The ocean waters off the Oregon and Washington coasts are some of the most biologically productive in the world. Within these waters, very small single-celled plant-like organisms and algae, called phytoplankton, use a pigment called chlorophyll-a to produce food. These microscopic marine organisms also form the foundation of the ocean food web. Approximately 3-9% of the light energy absorbed by chlorophyll pigments is re-emitted from the first excited state as fluorescence (emitted at 683 nm), and this emitted light is measured by the fluorescence sensor. Hence, measurement of chlorophyll concentration via the intensity of the fluorescence can be used as a proxy for phytoplankton population.

NASA and other organizations use sensors on satellites to broadly measure chlorophyll across large areas, but these sensors can only measure values very near the ocean surface. In contrast, fluorometer instruments on the Cabled Array Shallow Profiler Mooring platforms and on the profiling Science pods at Slope Base, the Oregon Offshore Site, and Axial Base provide continuous real-time year-round measurements to 200 m beneath the oceans surface. Fluorometers are also included on the Deep Profiler Mooring vehicles. These data provide measurements of thin, ephemeral, biologically-rich layers that cannot be made using satellites, yet are highly complementary to them.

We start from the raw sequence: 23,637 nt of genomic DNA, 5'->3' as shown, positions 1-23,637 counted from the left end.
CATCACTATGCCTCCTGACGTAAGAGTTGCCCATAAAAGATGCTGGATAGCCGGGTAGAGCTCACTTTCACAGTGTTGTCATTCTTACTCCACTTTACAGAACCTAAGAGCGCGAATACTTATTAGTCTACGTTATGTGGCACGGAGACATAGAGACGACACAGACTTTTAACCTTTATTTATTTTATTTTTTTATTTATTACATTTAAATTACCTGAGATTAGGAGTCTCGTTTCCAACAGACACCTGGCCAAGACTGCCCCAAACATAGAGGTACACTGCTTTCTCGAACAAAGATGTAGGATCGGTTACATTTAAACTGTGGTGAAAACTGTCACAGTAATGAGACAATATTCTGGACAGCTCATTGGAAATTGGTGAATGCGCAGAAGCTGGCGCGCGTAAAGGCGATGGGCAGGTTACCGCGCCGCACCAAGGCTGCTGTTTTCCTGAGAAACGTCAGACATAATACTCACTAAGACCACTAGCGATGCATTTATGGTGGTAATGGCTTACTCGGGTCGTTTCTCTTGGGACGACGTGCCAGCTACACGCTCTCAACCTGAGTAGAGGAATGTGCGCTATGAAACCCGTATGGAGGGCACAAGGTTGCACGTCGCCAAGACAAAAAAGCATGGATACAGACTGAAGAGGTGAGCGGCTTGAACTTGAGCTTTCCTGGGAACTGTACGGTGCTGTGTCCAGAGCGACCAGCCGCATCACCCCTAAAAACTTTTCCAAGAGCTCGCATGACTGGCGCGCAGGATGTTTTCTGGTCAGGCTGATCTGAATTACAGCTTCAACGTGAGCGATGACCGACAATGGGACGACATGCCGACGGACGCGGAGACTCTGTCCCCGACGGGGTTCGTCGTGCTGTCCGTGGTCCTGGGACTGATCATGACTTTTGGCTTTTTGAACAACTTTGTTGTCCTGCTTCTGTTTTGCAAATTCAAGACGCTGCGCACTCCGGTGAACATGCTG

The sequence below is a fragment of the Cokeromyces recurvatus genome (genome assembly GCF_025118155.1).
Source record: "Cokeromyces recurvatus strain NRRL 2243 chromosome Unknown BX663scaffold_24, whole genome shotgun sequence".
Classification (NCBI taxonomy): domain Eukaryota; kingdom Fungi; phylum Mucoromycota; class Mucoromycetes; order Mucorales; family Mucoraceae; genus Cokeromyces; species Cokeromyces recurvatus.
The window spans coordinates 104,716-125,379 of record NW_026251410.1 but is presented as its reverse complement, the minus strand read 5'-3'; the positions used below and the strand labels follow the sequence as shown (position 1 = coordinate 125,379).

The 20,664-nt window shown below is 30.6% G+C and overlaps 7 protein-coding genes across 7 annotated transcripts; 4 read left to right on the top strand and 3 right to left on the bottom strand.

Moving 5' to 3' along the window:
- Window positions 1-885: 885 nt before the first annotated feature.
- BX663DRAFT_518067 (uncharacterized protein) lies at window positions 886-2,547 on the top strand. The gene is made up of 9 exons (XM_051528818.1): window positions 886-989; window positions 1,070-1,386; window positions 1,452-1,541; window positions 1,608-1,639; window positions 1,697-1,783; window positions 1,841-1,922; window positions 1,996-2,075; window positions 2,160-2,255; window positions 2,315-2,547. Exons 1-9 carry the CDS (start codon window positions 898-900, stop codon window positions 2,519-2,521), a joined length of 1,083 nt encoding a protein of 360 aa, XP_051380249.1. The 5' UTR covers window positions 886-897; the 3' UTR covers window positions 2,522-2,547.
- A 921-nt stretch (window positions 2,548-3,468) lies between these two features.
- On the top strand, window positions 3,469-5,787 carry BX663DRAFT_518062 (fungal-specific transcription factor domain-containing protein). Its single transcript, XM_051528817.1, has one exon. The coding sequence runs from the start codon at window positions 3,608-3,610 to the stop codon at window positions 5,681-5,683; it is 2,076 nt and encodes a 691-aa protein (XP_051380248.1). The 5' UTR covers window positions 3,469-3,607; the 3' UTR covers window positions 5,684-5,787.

On the Cabled Array there are three different devices to measure different optical properties of seawater. A 2-wavelength fluorometer, provided by WET Labs (ECO Triplet-w), specifically examines chlorophyll-a fluorescence and optical backscatter (red wavelengths). The 3-wavelength fluorometer, also provided by WET Labs (ECO Triplet-w),  measures chlorophyll-a fluorescence, optical backscatter (red wavelengths), and colored dissolved organic matter (CDOM) in the seawater. CDOM (aka chromophoric dissolved organic matter, yellow substance, and gelbstoff) occurs naturally in aquatic environments primarily as a result of tannins released from decaying detritus. Thus, CDOM concentrations are highest near shore, especially near river mouths and estuaries.  CDOM concentrations impact inherent optical properties of seawater, light availability for phytoplankton photosynthesis, and remote sensing of chlorophyll.  Phytoplankton and zooplankton are also sources of CDOM.  In addition, CDOM concentrations may be used to indicate the dispersion, transport and mixing of a water mass.


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